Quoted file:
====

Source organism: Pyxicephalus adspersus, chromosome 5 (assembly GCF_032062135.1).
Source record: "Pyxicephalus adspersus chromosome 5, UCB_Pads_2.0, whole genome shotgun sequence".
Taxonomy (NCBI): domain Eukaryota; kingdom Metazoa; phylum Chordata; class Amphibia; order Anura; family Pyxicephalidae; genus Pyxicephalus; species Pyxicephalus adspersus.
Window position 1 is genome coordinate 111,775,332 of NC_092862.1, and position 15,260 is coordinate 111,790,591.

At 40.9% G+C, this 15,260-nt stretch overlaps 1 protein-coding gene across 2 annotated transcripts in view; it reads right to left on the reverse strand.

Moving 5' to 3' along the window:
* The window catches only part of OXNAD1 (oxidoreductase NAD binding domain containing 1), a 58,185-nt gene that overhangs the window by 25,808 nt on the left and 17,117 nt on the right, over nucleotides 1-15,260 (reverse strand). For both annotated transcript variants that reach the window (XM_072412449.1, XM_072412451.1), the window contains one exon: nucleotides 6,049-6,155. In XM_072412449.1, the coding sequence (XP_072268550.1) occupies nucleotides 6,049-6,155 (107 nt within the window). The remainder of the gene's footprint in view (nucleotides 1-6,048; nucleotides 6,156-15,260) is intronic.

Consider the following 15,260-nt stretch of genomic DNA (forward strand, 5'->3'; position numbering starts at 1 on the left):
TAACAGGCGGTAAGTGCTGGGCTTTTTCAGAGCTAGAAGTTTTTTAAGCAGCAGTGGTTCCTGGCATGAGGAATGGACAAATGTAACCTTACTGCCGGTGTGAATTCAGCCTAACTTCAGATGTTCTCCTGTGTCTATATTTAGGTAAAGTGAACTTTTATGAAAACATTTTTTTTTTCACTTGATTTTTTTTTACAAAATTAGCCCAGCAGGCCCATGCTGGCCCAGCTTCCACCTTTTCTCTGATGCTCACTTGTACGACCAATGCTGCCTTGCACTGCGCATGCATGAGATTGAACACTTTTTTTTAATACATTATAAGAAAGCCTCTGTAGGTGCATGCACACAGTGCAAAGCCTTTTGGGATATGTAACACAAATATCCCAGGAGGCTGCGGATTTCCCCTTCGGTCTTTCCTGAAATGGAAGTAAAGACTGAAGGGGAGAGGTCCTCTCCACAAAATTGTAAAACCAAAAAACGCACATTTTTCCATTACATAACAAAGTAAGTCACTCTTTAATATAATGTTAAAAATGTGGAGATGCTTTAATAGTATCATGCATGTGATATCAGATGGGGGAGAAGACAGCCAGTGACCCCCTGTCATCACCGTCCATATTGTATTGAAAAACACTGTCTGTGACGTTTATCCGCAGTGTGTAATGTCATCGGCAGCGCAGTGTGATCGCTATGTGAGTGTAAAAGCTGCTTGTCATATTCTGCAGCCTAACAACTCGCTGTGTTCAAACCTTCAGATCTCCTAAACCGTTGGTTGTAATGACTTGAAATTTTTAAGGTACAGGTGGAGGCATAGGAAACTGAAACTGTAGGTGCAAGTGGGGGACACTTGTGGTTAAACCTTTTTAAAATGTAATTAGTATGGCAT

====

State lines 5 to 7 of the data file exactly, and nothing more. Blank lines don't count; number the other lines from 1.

At 40.9% G+C, this 15,260-nt stretch overlaps 1 protein-coding gene across 2 annotated transcripts in view; it reads right to left on the reverse strand.

Moving 5' to 3' along the window:
* The window catches only part of OXNAD1 (oxidoreductase NAD binding domain containing 1), a 58,185-nt gene that overhangs the window by 25,808 nt on the left and 17,117 nt on the right, over nucleotides 1-15,260 (reverse strand). For both annotated transcript variants that reach the window (XM_072412449.1, XM_072412451.1), the window contains one exon: nucleotides 6,049-6,155. In XM_072412449.1, the coding sequence (XP_072268550.1) occupies nucleotides 6,049-6,155 (107 nt within the window). The remainder of the gene's footprint in view (nucleotides 1-6,048; nucleotides 6,156-15,260) is intronic.